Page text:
I had a Texas History class in elementary school. The Alamo was undoubtedly the shining star of the curriculum, with local history tucked away as a mere footnote. I assumed that nothing “history-worthy” happened around here because we didn’t learn about it in school. Fast forward 30-something years. My journey with local history started unexpectedly in April 2020, when I stumbled into Hell’s Half Acre.
I recently read the book, Go Down Together: The True, Untold Story of Bonnie & Clyde by Jeff Guinn. For fans of true crime and depression-era criminals, Mr. Guinn’s book doesn’t disappoint. It might be one of the most enjoyable books I’ve read this year. I highly recommend it.
Here are two poems I wrote last year around Halloween — The Women in a White Dress and Haunted House. I assure you, the only scary thing about these is how bad they are! Haha!
I braved the Texas heat yesterday afternoon — it felt more like summer than fall — to track down some historical markers. I was driving in a residential neighborhood to get to the next one and passed a house with a teenager sitting on the front porch. He watched me, and I know he continued to do so as I parked a few houses down. I got out of my car, read the historical marker, and took a few photos — definitely feeling his eyes on me at this point.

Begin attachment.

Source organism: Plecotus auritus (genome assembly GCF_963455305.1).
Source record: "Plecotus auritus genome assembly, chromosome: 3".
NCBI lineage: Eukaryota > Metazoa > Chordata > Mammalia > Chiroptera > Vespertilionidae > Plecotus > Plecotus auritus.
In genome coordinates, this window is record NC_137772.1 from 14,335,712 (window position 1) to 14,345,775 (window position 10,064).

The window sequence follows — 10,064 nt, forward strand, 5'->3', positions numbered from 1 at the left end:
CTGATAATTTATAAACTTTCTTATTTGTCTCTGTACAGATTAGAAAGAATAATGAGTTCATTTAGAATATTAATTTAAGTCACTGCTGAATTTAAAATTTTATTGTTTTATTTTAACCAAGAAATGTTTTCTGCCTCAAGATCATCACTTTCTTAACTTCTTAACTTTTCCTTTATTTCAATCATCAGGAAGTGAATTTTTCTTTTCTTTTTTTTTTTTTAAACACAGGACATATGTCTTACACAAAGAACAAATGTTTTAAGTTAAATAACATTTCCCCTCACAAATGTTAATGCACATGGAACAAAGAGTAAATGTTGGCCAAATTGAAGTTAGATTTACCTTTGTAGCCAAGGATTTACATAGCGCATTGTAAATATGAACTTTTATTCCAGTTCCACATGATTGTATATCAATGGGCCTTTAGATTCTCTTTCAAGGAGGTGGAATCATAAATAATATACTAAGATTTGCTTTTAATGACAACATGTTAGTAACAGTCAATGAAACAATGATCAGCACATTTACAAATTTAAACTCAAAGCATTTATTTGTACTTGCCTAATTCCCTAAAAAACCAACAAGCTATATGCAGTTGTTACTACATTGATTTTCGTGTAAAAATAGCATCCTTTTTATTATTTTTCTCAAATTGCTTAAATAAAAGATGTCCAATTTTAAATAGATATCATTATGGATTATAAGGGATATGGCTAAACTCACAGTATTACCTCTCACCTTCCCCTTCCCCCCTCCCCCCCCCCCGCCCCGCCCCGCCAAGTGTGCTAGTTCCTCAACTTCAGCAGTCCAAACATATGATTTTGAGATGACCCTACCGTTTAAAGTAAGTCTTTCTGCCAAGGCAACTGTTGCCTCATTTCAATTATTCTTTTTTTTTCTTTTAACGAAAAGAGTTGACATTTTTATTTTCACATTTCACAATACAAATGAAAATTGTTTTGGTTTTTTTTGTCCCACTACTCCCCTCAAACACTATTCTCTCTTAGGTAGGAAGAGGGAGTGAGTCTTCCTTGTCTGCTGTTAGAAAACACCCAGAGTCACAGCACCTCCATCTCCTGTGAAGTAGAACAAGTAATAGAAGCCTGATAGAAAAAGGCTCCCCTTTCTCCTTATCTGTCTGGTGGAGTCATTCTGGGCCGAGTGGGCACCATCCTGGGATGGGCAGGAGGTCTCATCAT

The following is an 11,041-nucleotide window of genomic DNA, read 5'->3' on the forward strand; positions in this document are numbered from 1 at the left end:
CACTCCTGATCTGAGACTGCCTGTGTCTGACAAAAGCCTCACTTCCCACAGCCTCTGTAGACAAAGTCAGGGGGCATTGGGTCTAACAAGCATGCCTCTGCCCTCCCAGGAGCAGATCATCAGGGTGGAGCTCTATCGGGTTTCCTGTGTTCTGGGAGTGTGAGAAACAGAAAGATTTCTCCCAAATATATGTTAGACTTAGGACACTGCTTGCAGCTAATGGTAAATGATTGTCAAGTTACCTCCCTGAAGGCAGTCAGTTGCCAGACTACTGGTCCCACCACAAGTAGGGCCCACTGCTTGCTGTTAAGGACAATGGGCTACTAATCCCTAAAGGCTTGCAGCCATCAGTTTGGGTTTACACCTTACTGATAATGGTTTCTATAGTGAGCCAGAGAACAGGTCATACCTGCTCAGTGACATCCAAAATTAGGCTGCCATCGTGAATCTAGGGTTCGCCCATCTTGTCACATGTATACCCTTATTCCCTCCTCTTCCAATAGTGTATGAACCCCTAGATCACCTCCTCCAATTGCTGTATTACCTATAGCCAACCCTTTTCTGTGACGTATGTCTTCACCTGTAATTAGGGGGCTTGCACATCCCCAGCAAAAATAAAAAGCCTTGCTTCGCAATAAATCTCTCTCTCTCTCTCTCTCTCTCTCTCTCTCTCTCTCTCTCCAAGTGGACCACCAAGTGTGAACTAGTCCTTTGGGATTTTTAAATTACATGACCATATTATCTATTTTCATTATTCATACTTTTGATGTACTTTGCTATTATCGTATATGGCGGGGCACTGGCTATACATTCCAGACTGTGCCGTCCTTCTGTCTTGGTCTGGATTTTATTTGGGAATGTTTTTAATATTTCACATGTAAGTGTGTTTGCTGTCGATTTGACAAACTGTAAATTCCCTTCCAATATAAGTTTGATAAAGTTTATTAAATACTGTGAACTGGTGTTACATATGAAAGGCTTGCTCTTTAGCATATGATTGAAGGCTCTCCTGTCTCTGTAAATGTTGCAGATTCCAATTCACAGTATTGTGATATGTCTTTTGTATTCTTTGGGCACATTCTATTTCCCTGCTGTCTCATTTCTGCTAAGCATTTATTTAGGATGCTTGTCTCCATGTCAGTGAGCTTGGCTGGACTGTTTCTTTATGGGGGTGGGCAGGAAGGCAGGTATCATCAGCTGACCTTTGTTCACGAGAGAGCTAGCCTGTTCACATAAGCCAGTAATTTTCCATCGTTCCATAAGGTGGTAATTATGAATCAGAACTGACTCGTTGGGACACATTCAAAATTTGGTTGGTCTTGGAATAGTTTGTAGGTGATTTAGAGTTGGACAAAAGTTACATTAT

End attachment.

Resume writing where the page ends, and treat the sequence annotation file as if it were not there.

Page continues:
I recently read Dr. Zack Bobo’s memoir, Ramblings of a Country Doctor, published in 1977. The memoir touched on his youth, medical school, a lengthy career as a doctor, time in Arlington, and traveling. He included observations about living life, the medical profession, and a determination to “keep a-stepping” — advice from a fellow doctor he often passed onto others. Bobo lived a life full of adventure and discovery before passing away in 1987 at age 90. He’s buried at Parkdale Cemetery in Arlington.